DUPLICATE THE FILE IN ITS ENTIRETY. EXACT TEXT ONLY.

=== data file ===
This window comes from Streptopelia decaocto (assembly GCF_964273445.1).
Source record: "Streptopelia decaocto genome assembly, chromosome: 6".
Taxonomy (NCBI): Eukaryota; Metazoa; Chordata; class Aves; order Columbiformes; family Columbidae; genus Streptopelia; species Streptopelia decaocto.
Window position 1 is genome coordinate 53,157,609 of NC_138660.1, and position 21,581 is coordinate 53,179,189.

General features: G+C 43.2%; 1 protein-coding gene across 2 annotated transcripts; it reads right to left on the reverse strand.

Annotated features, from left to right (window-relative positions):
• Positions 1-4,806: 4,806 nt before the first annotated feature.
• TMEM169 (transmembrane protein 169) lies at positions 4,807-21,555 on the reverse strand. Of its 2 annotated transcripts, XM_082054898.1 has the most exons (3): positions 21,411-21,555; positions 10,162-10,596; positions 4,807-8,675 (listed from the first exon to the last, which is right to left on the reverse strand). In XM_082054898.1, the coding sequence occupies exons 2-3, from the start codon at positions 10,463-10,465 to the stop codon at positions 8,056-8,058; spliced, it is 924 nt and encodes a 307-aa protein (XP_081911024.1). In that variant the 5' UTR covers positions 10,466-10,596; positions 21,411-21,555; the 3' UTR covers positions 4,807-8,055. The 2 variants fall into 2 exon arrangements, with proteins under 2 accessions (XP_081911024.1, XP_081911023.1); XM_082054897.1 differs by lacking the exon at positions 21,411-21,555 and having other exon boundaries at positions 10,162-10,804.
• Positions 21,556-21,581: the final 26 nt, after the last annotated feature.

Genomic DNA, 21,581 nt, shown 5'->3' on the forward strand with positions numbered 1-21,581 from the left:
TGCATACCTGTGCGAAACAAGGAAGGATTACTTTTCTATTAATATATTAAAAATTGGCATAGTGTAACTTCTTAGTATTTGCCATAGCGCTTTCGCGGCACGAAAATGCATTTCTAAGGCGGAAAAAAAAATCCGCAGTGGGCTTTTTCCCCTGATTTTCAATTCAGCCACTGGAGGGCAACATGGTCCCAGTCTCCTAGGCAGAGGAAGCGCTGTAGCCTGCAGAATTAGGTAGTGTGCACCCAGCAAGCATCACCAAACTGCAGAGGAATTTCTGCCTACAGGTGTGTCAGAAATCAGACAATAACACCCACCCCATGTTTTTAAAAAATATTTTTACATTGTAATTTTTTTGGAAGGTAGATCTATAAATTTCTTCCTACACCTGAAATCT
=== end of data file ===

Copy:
This window comes from Streptopelia decaocto (assembly GCF_964273445.1).
Source record: "Streptopelia decaocto genome assembly, chromosome: 6".
Taxonomy (NCBI): Eukaryota; Metazoa; Chordata; class Aves; order Columbiformes; family Columbidae; genus Streptopelia; species Streptopelia decaocto.
Window position 1 is genome coordinate 53,157,609 of NC_138660.1, and position 21,581 is coordinate 53,179,189.

General features: G+C 43.2%; 1 protein-coding gene across 2 annotated transcripts; it reads right to left on the reverse strand.

Annotated features, from left to right (window-relative positions):
• Positions 1-4,806: 4,806 nt before the first annotated feature.
• TMEM169 (transmembrane protein 169) lies at positions 4,807-21,555 on the reverse strand. Of its 2 annotated transcripts, XM_082054898.1 has the most exons (3): positions 21,411-21,555; positions 10,162-10,596; positions 4,807-8,675 (listed from the first exon to the last, which is right to left on the reverse strand). In XM_082054898.1, the coding sequence occupies exons 2-3, from the start codon at positions 10,463-10,465 to the stop codon at positions 8,056-8,058; spliced, it is 924 nt and encodes a 307-aa protein (XP_081911024.1). In that variant the 5' UTR covers positions 10,466-10,596; positions 21,411-21,555; the 3' UTR covers positions 4,807-8,055. The 2 variants fall into 2 exon arrangements, with proteins under 2 accessions (XP_081911024.1, XP_081911023.1); XM_082054897.1 differs by lacking the exon at positions 21,411-21,555 and having other exon boundaries at positions 10,162-10,804.
• Positions 21,556-21,581: the final 26 nt, after the last annotated feature.

Genomic DNA, 21,581 nt, shown 5'->3' on the forward strand with positions numbered 1-21,581 from the left:
TGCATACCTGTGCGAAACAAGGAAGGATTACTTTTCTATTAATATATTAAAAATTGGCATAGTGTAACTTCTTAGTATTTGCCATAGCGCTTTCGCGGCACGAAAATGCATTTCTAAGGCGGAAAAAAAAATCCGCAGTGGGCTTTTTCCCCTGATTTTCAATTCAGCCACTGGAGGGCAACATGGTCCCAGTCTCCTAGGCAGAGGAAGCGCTGTAGCCTGCAGAATTAGGTAGTGTGCACCCAGCAAGCATCACCAAACTGCAGAGGAATTTCTGCCTACAGGTGTGTCAGAAATCAGACAATAACACCCACCCCATGTTTTTAAAAAATATTTTTACATTGTAATTTTTTTGGAAGGTAGATCTATAAATTTCTTCCTACACCTGAAATCT